Of course, if you’d like to check out some great submission tips, check out these Coin Submission Success Strategies.
FLIP OF A COIN:
Forget gold-pressed latinum and imperial credits, the first interplanetary trade medium might just be the Maryland and Florida state quarters. Two of these state quarters are trim weights on the New Horizons spacecraft currently headed to Pluto, with a rendezvous set for approximately July 14, 2015. At 20 Astronomical Units as of February 11, 2012 (about 1.86 billion miles away), they must surely be the coins farthest from Earth, and mankind’s first numismatic representatives to the stars. The Maryland quarter was chosen because New Horizons was built there, and Florida was chosen because the craft launched from Cape Canaveral. Is Ohio jealous?
Not without its irony: In the years immediately preceding the Civil War, California congressman and would-be secessionist William McKendree Gwin (1805-1885) proposed that the United States adopt a series of higher denomination gold coins for use in the Pacific region. He was inspired by Treasury Secretary James Guthrie, who thought up the idea. The name of the coins? The Union and Half Union.
It’s hard to imagine, but there was a time when aluminum was more valuable than gold. In 1855 the price of aluminum per kilogram was over $500. By 1859 the price had fallen to $40. New refining techniques were to blame, and the cost of aluminum continued its decline to the point where the Mint was experimenting with it for coining Indian Head cents. One of the few known of these aluminum patterns is currently listed for sale at $75,000.00 (or $2,332,725 per troy ounce).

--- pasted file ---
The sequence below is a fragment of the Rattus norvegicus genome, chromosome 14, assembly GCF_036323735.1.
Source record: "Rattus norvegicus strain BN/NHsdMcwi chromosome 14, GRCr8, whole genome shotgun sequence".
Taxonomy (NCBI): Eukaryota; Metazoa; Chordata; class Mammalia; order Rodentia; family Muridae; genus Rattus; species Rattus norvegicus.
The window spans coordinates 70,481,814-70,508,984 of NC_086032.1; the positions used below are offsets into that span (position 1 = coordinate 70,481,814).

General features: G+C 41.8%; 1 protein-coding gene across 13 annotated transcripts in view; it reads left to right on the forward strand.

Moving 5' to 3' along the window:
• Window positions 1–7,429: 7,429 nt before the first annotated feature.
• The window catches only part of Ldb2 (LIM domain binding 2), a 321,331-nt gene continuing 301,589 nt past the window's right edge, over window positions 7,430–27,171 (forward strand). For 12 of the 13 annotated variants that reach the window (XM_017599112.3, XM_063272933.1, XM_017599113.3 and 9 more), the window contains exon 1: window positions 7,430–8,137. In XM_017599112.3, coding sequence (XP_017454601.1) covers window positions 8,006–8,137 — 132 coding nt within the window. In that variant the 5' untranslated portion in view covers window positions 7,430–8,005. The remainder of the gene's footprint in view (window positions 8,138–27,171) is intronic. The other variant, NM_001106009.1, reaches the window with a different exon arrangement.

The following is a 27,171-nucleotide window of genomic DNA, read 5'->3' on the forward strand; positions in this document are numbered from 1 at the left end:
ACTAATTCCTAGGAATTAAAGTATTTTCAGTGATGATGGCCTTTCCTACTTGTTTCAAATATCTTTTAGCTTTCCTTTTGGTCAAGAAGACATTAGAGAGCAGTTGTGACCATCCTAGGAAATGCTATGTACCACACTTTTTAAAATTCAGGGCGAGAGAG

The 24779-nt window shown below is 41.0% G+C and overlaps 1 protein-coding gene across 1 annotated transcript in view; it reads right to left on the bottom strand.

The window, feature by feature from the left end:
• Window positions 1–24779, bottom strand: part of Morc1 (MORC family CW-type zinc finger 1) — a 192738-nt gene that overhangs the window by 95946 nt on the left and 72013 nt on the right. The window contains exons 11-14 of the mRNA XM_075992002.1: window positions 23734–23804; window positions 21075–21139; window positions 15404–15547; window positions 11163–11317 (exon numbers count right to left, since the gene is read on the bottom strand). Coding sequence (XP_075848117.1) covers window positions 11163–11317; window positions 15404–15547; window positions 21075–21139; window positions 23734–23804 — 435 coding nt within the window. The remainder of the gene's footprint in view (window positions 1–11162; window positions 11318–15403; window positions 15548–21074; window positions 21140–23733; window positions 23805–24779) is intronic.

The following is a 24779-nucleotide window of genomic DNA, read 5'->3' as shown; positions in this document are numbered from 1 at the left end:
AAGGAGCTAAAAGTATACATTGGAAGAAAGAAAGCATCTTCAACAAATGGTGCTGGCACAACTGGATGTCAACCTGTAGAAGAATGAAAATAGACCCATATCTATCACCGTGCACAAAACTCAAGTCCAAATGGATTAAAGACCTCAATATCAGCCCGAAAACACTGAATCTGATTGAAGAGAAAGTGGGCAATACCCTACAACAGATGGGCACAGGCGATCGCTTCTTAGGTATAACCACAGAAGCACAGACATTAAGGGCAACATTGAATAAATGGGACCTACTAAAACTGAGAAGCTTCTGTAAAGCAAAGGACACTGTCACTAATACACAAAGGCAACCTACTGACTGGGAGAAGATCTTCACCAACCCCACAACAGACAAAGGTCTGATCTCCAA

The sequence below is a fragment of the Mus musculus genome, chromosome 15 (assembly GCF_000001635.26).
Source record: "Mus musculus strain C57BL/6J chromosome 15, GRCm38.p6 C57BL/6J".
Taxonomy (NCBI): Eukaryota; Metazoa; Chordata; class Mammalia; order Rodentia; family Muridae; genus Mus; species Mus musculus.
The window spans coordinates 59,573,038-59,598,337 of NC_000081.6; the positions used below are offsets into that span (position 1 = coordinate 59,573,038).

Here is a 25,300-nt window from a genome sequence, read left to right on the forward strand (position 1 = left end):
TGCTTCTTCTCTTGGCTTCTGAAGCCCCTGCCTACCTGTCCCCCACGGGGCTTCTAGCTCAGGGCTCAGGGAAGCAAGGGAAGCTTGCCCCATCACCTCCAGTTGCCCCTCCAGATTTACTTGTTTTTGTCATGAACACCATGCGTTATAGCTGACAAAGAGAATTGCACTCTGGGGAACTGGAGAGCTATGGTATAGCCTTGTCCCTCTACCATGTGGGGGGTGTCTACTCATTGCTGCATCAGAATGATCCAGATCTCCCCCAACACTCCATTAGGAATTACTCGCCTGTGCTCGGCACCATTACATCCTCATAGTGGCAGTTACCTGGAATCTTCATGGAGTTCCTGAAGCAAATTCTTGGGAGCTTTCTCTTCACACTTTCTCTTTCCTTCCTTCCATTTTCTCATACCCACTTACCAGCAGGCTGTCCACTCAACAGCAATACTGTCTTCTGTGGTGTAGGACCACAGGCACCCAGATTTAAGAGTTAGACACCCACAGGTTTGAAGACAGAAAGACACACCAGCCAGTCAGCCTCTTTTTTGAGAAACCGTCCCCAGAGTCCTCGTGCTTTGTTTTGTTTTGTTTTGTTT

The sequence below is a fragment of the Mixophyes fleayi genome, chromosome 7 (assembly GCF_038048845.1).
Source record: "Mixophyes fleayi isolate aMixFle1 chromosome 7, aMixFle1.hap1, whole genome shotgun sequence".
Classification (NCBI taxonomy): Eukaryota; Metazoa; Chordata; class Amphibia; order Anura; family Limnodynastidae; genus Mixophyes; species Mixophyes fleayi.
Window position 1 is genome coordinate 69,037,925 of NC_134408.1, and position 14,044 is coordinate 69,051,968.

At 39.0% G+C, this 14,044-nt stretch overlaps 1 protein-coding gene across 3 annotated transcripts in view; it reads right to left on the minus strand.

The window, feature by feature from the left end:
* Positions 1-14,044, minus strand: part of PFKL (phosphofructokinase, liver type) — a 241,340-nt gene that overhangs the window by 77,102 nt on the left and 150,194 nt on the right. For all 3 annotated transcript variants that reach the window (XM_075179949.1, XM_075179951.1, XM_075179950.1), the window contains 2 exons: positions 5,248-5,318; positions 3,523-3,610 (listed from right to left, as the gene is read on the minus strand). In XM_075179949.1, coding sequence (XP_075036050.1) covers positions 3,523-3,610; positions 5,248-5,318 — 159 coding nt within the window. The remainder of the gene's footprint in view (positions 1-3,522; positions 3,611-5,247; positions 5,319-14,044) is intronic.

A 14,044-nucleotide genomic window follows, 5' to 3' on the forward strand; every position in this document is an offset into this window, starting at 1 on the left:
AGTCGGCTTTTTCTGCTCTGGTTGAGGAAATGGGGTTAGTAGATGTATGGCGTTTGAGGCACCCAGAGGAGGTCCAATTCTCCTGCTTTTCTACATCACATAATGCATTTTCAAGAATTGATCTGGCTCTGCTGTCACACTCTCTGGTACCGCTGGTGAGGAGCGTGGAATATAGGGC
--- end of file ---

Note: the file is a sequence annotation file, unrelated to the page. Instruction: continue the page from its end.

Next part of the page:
I can appreciate the dilemma over advising newbies whether to get a coin slabbed or not.
I have a much neater solution, and tell people that coin slabbing was invented by American dealers so they could market coins to American collectors who wee unable to exercise their own judgement.
Perhaps I am joking.
At the end of the article you “blame” new refining techniques for bringing aluminium (or aluminum in American). Isn’t it better to think positive and to applaud the fact that human ingenuity has made aluminium not only useful, but economically viable for common use.
Incidentally, I wondered what was the earliest coin made of aluminium. Wikipedia tells me it was the 1907 East Africa 1 Cent, so I would like to find one to photograph.
The earliest dated aluminium coin I can locate quickly is a 1920 Germany Weimar Republic 50 Pfennig Aluminium: http://www.flickr.com/photos/lawrence_chard/7462314082/
Also remember that platinum was once so cheap, it was used for making forgeries of British gold sovereigns; there’s something else we would like to own and photograph.
The word “blame” does sound like a negative. We were aiming for something of a “you are there” feel, though. I didn’t remember that about platinum until you mentioned it. Yikes, I’d better get back to work or I’m going to start thinking about other economic shift factors and artificially high-priced, cartel-dominated commodities, and get all sorts of paranoid about the state of things.
And since we yanks can’t resist needling our British friends, it was aluminum first. For once, we didn’t make the word ugly.
This American cent “pattern” predates the two you mention. but it is a pattern and as such never circulated as a coin. I’m sure there are others from this period from other mints in Europe.